No, this isn’t a case of having gone freestyle on the keyboard!!
Most of us have (or at least should have!) appointed an Enduring Power of Attorney – someone who can deal with our financial and legal matters when we are no longer capable of doing so. Most of us will appoint our spouse or children to this role.
Most of us understand that our Enduring Power of Attorney is not entitled to see or amend our Will (without the supervision of VCAT or the Courts).
Most of us have superannuation which will crystallise into the payment of a members’ death benefit when we die without having used or expended all of our superannuation.
Most of us understand that our superannuation members’ death benefit will not immediately fall into our deceased estate or be dealt with by our Will and that our members’ death benefit will be paid either to our deceased estate or to one or more of our defined dependants (eg. spouse and children) at the discretion of our superannuation trustee(s).
Most of us understand that you can direct your superannuation trustee to pay your members’ death benefit to a particular dependant or to your deceased estate by completing a Binding Death Nomination.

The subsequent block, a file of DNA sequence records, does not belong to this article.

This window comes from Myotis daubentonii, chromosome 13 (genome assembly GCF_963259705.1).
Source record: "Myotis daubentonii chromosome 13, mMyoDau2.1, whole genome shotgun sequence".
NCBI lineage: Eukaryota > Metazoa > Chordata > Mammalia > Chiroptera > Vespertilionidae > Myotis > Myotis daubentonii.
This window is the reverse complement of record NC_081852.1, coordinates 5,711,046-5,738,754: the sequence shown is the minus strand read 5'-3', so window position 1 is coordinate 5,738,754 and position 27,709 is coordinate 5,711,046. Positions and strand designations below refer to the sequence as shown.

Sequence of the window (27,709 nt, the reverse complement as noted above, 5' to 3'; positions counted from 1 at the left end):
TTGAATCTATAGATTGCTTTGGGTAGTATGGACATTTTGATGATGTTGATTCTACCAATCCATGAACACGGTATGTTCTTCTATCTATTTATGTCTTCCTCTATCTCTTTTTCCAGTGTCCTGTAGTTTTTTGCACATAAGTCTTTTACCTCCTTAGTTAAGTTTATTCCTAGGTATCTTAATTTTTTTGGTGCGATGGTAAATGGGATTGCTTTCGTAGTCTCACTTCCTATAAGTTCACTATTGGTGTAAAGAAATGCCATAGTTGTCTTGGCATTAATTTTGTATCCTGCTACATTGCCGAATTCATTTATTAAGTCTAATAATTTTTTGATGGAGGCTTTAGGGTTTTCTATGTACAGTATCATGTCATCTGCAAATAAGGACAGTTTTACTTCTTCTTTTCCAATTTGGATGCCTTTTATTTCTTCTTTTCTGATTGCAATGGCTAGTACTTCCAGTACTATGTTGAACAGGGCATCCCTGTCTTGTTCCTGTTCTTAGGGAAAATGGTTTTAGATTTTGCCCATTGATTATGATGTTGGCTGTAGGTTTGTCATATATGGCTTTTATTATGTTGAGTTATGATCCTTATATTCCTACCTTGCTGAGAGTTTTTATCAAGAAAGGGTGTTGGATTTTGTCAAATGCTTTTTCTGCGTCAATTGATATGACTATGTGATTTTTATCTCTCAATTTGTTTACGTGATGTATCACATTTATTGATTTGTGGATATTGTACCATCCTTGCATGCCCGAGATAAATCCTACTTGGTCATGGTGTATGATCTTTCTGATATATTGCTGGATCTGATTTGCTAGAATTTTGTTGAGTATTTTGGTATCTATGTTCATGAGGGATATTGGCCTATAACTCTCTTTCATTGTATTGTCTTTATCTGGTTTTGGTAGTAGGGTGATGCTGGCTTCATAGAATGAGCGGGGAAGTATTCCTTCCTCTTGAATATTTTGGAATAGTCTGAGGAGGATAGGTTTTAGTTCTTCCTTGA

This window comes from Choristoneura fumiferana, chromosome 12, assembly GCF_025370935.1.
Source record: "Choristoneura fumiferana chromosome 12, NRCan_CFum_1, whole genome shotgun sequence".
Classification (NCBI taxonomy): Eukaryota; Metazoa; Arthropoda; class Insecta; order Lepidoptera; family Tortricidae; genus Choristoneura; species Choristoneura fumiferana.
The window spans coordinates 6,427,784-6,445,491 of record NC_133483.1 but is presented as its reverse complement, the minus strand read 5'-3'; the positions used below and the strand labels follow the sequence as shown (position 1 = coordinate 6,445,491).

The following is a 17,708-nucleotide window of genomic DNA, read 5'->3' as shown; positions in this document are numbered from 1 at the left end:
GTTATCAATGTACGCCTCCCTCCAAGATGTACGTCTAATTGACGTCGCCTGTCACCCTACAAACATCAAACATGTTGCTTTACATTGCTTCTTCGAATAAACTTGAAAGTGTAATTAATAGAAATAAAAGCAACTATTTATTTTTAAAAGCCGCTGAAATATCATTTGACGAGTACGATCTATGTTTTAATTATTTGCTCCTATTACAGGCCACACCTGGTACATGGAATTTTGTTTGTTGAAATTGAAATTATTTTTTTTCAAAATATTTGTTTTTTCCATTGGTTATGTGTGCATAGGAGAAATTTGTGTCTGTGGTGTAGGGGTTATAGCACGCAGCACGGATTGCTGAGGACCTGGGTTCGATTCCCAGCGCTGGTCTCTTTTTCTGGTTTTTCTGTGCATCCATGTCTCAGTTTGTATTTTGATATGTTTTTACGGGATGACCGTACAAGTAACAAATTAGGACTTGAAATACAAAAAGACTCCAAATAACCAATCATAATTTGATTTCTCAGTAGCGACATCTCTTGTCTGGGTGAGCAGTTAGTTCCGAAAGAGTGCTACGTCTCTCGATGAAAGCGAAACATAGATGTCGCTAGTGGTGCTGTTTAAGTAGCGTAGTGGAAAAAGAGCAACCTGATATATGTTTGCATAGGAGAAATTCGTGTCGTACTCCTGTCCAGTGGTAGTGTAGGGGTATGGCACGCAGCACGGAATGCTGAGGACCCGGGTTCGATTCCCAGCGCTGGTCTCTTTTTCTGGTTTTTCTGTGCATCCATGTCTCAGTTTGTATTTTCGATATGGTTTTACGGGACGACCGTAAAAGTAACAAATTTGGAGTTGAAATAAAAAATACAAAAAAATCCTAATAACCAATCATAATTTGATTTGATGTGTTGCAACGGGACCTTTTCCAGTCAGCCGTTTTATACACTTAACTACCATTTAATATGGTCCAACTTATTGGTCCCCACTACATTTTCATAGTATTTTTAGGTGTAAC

What many of us fail to realise is that our Enduring Power of Attorney is entitled to:
- amend, change or revoke our Binding Death Nomination
- withdraw funds from or change our superannuation investments
- contribute additional funds or assets to our superannuation fund.
Given that a Binding Death Nomination is effectively a “Will” for our superannuation entitlements, the powers reserved to your Enduring Power of Attorney clearly present an opportunity for mischief and for your Enduring Power of Attorney to disrupt your testamentary intentions.
You should think carefully about who you appoint as your Enduring Power of Attorney and should also consider limiting their power to deal or transact on your superannuation fund.